The coolest example, for sheer scale, was when we organized a 10 person meetup at Disneyland on the fly, converging from tons of different locations, using nothing but twitter.
If twitter can get their stability issues under control before everybody jumps ship (which could unfortunately be any day now), it’ll be a wonderful thing. None of the replacement options out there seem to be quite as right for this kind of environment. So I’m crossing my fingers that we’ll be using twitter at ALA ’09.
This was another panel presentation, each member spoke for a bit about the topic. I neglected to write down the presenters’ names, unfortunately, but did get their home institutions.
UC Merced’s setup was particularly interesting to me – as a new university, they were able to build their library’s policies and functions from the ground up. They do not have librarians regularly on the reference desk, instead relying on student workers to refer patrons to specialists as needed and emphasizing contact via digital means whenever possible. We’re moving a bit toward this model at UNC, and I liked seeing what a reference department could look like after a full transition to that model.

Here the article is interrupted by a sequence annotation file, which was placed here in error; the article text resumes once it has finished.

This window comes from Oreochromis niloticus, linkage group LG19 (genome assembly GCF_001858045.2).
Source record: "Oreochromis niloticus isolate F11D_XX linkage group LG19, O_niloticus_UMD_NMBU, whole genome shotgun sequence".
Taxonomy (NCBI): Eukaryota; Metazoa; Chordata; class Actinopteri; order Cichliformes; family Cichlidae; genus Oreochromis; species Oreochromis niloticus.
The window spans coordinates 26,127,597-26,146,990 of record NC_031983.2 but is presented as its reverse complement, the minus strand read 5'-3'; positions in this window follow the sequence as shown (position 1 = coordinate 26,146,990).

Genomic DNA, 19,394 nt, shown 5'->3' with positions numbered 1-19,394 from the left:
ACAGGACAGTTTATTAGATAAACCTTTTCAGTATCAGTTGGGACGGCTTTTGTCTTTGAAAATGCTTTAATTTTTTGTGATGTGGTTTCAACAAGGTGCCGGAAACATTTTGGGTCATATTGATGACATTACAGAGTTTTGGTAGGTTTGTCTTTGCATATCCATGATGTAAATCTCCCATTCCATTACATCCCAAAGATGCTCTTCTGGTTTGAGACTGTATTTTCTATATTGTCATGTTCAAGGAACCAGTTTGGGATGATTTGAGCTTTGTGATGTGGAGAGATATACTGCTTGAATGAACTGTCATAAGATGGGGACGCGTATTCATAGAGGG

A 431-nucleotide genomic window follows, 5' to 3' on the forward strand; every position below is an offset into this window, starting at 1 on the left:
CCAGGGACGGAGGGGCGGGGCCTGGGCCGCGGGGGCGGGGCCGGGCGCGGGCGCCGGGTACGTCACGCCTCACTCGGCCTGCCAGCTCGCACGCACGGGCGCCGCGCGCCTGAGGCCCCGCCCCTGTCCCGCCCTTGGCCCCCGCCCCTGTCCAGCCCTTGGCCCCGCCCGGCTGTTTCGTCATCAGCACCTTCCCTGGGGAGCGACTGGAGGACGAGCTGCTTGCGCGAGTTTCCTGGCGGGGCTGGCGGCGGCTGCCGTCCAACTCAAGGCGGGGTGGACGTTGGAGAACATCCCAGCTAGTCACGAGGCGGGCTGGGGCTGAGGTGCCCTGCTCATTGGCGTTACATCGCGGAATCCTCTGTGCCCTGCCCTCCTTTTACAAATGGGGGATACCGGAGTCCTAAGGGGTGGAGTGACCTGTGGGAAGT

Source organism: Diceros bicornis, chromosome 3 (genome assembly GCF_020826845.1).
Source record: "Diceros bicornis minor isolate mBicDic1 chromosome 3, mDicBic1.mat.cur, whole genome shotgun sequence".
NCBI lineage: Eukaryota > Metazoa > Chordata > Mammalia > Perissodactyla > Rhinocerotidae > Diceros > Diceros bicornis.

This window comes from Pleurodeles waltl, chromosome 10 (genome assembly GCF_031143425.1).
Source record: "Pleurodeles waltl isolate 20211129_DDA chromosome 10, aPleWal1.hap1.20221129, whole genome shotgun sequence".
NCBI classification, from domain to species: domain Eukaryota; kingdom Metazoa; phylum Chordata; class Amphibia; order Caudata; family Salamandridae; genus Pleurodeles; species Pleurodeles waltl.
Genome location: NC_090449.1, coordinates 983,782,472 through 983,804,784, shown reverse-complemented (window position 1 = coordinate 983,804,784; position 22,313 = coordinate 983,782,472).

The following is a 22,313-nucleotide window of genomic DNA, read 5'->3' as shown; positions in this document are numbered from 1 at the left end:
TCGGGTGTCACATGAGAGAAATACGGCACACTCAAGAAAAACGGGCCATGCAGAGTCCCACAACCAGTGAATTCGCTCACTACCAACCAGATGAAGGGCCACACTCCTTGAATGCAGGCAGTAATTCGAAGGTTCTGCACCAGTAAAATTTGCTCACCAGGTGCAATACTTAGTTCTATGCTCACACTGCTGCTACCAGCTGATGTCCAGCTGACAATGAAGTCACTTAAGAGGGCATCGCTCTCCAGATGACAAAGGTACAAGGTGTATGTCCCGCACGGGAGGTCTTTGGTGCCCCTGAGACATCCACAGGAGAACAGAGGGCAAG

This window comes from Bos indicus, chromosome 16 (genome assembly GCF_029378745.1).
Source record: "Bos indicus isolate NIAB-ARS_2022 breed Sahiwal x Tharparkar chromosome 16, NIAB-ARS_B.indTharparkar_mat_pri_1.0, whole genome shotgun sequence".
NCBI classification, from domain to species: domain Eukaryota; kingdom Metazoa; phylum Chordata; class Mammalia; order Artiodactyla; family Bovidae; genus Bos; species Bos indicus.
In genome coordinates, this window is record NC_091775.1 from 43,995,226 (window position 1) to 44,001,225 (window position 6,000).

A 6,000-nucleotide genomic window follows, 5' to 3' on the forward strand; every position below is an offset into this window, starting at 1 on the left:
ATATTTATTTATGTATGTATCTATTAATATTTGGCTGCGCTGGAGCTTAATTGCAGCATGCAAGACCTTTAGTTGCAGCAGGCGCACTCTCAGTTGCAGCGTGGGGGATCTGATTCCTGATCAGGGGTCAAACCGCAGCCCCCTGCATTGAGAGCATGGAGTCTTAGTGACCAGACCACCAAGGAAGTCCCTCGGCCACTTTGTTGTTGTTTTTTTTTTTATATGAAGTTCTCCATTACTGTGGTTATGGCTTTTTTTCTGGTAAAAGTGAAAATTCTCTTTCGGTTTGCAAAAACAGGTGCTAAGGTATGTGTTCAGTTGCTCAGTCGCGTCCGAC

Appalachian State University has been experimenting with providing service via ActiveWorlds. I’m not sure that virtual worlds are the place to go just yet – I don’t think there’s enough concentrated population of our users there for it to be worth the effort of widespread implementation. But, that said, I’m glad that somebody is experimenting with it. They emphasized that we can’t create and abandon a service point – we must be fully committed to new projects.
Ohio University has experimented with reference service via video chat. Kiosks were placed in the stacks and connected to librarians via skype. They went unused. The kiosk was then moved near the main entrance, where it has generated about 1-2 questions per day. Being close to in-person access points limits its usefulness. They may try to come up with a better location later. The presenter pointed out that video chat is a new technology, just hitting the mainstream, and users may not be ready to use it in a non-personal fashion. This turned out to be a proof of concept project, and not a full success. It’s a very good example of how to develop and revise a new service method, and I’m very glad that ASU was so willing to share about something less than fully successful.